Homes With Tails

policy paper | November 19, 2008

    Derek Slater Google Tim Wu

America’s communications infrastructure is stuck at a copper wall. For the vast majority of homes, copper wires remain the principal means of getting broadband services. The deployment of fiber optic connections to the home would enable exponentially faster connections, and few dispute that upgrading to more robust infrastructure is essential to America’s economic growth. However, the costs of such an upgrade are daunting for private sector firms and even for governments. These facts add up to a public policy challenge.

In this paper, we propose and describe a new way to encourage broadband deployment. Most proposals have focused on deployment as a problem for firms and for government. For firms, the question is how a company can justify investments in a fiber infrastructure without a “killer app” – a new and proven revenue source that is different from what is available from existing copper wires. For governments, the questions consider how they might build and operate their own networks, convince or pay existing carriers to do so, or encourage market entrants to arrive and save the day.

Our intuition is that an innovative model holds unrealized promise: household investments in fiber. Consumers may one day purchase and own fiber connections that run from their homes. They would then be able to connect to a variety of service providers, including today’s Internet, television, and telephone services, as well as ultra-bandwidth intensive services of the future. Consumers would have the opportunity not only to get a fast broadband connection, but also benefit from greater competition and lower prices in the retail service market.

We call this property model “Homes with Tails,” for the fiber would form part of the property right in the home. Key facets of our approach include:

  1. A “condominium” model for fiber ownership, in which individual strands of fiber are sold to consumers, while maintenance and other collective needs are managed jointly.
  2. Private firms and municipalities could consider selling fiber connections based on this model; and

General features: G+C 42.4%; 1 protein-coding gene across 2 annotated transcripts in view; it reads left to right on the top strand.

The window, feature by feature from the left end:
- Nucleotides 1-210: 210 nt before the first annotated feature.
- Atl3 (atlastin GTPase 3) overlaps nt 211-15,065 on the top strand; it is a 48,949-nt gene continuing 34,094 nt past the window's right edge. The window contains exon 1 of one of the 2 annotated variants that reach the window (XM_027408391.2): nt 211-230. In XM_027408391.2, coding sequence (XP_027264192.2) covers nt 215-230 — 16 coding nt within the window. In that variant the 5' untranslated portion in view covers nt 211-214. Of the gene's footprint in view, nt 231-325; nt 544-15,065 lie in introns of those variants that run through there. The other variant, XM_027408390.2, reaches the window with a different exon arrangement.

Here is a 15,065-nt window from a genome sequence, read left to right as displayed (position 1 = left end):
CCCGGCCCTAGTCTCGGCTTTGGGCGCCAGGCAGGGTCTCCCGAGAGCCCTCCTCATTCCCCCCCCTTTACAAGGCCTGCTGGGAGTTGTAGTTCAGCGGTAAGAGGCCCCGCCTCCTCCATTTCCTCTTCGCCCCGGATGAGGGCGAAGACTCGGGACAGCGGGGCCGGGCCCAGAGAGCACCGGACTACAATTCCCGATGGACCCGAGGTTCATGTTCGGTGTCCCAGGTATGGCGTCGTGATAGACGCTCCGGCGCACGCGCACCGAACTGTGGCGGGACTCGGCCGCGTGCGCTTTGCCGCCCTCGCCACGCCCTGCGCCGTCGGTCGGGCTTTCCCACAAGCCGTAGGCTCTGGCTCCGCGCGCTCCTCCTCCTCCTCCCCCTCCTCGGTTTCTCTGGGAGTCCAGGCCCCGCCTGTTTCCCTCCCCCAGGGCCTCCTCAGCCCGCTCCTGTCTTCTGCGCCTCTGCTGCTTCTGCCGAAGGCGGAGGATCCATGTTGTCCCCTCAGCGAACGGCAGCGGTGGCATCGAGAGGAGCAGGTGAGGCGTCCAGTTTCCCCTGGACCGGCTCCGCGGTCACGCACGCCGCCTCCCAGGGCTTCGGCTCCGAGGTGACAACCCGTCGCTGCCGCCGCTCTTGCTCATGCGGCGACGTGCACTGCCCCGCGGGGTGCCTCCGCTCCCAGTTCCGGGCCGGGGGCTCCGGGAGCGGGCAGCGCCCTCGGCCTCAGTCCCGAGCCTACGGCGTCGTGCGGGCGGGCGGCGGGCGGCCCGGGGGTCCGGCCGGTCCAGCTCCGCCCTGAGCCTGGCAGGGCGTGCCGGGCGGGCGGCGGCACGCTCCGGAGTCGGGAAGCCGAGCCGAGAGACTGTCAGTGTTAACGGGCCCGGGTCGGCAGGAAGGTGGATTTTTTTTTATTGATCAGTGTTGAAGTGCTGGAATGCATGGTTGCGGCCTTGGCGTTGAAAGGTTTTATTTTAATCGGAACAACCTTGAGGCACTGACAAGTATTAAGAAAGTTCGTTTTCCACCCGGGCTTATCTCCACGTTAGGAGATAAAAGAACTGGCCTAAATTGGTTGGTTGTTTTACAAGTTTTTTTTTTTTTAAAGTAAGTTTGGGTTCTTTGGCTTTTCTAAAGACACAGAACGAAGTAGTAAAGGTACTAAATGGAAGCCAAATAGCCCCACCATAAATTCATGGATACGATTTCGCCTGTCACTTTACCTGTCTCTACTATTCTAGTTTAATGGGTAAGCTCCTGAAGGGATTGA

3. Governments could consider using various mechanisms to support consumer purchases, including a tax credit to homeowners or renters who purchase a broadband connection.

The idea of customer-owned fiber may seem odd, but it is important to remember that many items that consumers buy today would have seemed very strange not long ago. Until the personal computer, a computer was something that only large companies owned. For decades, telephones were available only for lease, not for purchase. Home fiber could be the next technology that moves into the realm of consumer property.

That said, the goal of this paper is rather limited: to outline what customer-owned fiber might look like and suggest why it is worth investigating further. We do not suggest that this model is the panacea for broadband policy challenges; rather, it might serve as part of a broader solution. Furthermore, there are many empirical questions and obstacles to successful implementation that cannot be fully evaluated at this time. In particular, no market for consumer purchase of fiber currently exists, and there is a collective action problem in deploying a network of this sort. The only way to truly test this model’s feasibility is to attempt to implement it. Below, we describe one trial that is already ongoing in Ottawa, Canada, and more experiments of this kind would provide important insights.

In the end, the intuition behind this paper is as old as property theory: that people will spend more on and value more that which they own.

To read the full paper, please download the PDF below.


  • Photo of Derek Slater

    Derek Slater

  • Photo of Google


  • Photo of Tim Wu

    Tim Wu